Why is Biden backing Manchin’s pet pipeline?
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The Biden administration is supporting an embattled natural gas project championed by Democratic Sen. Joe Manchin — angering climate advocates and prompting some Capitol Hill Democrats to question the president’s motives.
Energy Secretary Jennifer Granholm voiced support in a letter to regulators this week for the $6.6 billion Mountain Valley pipeline, which would carry gas 303 miles through West Virginia and Virginia to mid-Atlantic and Southeastern markets.
It’s not sitting well with progressive lawmakers and environmentalists, who are still burning after the administration approved a massive oil project in Alaska. They call Mountain Valley a climate and health hazard.
The project, which would cross hundreds of bodies of water and private land parcels, would release roughly 40 million metric tons of planet-warming pollution — the equivalent of more than 10 coal plants’ annual emissions.
Some lawmakers smell chicanery.
“This has all the hallmarks of a backroom, Faustian deal with Joe Manchin,” Rep. Jared Huffman of California, a senior Democrat on the House Natural Resources Committee, told Emma Dumain and Miranda Willson.
The Energy Department declined to comment on Granholm’s letter.
Wheeling and dealing: Because the Federal Energy Regulatory Commission has already approved Mountain Valley (though it’s held up in legal proceedings), critics say Granholm’s letter of support could be an olive branch to Manchin.
The West Virginia Democrat, who chairs the Senate energy committee, has stalled the confirmation process for FERC’s fifth commissioner, leaving the agency vulnerable to political stalemates on critical decisions. Additionally, President Joe Biden needs all Democrats — including Manchin — to stand united against Republican attempts to extract concessions in exchange for raising the debt ceiling. On the GOP wish list: repealing key sections of Biden’s landmark climate law.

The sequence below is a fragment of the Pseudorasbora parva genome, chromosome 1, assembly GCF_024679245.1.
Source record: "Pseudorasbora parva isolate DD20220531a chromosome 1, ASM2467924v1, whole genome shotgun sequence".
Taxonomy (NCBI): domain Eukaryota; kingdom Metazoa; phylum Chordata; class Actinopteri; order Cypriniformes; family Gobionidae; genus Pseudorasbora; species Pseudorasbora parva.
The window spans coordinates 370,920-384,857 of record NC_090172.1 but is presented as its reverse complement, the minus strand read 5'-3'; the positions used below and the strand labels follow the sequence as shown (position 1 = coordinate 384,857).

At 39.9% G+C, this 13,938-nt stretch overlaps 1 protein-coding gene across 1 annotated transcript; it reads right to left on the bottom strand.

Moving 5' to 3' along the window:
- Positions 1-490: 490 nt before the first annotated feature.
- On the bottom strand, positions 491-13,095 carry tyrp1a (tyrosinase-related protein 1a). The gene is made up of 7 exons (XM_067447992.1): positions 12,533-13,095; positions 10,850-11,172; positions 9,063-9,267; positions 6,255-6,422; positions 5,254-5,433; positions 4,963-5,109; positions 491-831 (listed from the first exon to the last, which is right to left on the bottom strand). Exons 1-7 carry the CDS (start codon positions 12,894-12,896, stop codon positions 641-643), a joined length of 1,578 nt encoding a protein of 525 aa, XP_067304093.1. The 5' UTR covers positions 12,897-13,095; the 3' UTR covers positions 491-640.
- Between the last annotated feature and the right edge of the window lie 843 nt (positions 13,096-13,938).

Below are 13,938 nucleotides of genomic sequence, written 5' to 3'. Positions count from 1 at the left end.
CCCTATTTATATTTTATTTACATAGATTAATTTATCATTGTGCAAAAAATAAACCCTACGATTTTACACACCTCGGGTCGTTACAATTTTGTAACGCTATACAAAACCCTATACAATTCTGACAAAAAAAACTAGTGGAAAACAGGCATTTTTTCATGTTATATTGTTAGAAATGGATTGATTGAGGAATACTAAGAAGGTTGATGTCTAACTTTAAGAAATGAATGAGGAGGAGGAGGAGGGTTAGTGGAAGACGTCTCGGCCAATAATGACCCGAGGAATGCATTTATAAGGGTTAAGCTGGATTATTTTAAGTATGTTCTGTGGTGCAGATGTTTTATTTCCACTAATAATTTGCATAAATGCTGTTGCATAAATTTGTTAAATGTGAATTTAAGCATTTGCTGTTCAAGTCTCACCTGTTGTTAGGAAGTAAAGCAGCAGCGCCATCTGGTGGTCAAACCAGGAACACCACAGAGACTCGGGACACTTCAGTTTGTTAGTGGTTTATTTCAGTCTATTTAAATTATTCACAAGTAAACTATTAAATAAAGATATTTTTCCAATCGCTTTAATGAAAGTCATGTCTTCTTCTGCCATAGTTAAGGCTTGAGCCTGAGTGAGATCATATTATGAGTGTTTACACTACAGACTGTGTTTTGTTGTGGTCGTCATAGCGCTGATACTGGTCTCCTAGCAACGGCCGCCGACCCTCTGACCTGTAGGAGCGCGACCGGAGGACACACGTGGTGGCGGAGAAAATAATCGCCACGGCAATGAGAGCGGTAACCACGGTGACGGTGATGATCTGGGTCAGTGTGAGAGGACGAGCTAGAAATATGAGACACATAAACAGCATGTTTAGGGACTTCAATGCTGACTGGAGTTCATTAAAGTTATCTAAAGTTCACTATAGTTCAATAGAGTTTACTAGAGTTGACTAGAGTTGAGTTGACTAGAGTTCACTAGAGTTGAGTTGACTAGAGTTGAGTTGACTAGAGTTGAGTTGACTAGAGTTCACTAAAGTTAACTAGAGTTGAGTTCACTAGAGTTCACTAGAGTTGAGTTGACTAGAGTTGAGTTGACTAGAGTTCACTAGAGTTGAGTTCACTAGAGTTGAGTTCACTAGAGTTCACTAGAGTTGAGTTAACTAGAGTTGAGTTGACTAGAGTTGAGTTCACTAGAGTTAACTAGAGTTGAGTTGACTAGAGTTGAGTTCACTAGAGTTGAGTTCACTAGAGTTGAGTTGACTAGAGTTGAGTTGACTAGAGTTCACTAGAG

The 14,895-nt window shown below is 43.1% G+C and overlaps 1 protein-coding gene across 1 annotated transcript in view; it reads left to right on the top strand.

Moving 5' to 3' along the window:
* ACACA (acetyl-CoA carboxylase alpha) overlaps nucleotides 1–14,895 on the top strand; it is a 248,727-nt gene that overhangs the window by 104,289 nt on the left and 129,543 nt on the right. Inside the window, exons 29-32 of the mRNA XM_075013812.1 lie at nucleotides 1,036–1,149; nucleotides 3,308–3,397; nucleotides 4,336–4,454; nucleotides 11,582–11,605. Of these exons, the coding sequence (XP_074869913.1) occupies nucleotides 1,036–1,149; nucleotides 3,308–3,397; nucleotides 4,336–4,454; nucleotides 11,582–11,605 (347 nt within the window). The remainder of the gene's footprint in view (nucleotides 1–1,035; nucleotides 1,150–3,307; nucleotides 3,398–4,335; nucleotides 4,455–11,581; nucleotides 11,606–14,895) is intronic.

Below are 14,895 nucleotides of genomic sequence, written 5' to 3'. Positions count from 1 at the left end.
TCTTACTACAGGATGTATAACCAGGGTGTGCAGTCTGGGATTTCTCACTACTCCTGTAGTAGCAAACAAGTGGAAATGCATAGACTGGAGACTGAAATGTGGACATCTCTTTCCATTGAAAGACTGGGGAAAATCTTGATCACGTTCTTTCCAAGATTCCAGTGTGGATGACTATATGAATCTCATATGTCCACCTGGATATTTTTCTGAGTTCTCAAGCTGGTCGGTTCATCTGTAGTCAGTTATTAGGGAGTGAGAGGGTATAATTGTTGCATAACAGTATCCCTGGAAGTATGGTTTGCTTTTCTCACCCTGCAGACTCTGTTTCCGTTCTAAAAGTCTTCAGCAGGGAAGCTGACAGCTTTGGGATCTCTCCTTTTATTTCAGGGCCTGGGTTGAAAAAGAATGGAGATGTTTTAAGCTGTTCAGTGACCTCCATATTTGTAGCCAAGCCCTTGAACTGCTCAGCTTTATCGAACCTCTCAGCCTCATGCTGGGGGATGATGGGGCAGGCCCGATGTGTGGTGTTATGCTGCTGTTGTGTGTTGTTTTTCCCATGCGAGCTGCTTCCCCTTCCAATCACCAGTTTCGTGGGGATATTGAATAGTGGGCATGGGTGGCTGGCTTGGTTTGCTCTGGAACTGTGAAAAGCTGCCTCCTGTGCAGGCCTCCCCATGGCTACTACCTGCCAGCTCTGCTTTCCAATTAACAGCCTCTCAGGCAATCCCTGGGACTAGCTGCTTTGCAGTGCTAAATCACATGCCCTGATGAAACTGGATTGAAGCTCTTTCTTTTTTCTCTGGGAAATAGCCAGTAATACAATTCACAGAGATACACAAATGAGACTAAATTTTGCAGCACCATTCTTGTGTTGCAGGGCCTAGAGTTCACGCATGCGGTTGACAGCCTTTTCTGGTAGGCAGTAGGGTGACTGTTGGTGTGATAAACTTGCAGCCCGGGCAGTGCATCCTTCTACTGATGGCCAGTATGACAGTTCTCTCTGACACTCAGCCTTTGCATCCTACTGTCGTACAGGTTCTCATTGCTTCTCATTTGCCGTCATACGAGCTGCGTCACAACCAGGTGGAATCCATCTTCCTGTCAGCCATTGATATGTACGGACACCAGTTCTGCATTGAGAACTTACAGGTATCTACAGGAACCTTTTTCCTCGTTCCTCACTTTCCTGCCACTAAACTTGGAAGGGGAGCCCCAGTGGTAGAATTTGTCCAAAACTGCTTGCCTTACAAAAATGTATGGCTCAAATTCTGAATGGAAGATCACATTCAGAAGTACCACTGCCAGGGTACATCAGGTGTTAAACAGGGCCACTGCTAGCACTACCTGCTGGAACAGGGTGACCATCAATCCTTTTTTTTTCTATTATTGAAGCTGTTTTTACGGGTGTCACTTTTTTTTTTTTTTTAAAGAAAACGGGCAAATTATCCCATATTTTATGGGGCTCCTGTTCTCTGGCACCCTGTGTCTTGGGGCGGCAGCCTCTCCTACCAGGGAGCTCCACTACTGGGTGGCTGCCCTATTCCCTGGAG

Manchin has repeatedly trashed the administration’s implementation of the Inflation Reduction Act. He agreed to vote for the climate bill last year only after Democratic leaders promised to pursue a permitting overhaul to fast-track energy projects, including Mountain Valley. But the deal quickly fell apart after opposition from Republicans and progressive Democrats.
Manchin’s still unhappy: Granholm’s support for the pipeline doesn’t appear to be persuading Manchin, who has continued to disparage the administration’s rollout of the Inflation Reduction Act. On Monday, he said he would vote in favor of its repeal if the White House continues its “radical climate agenda.”
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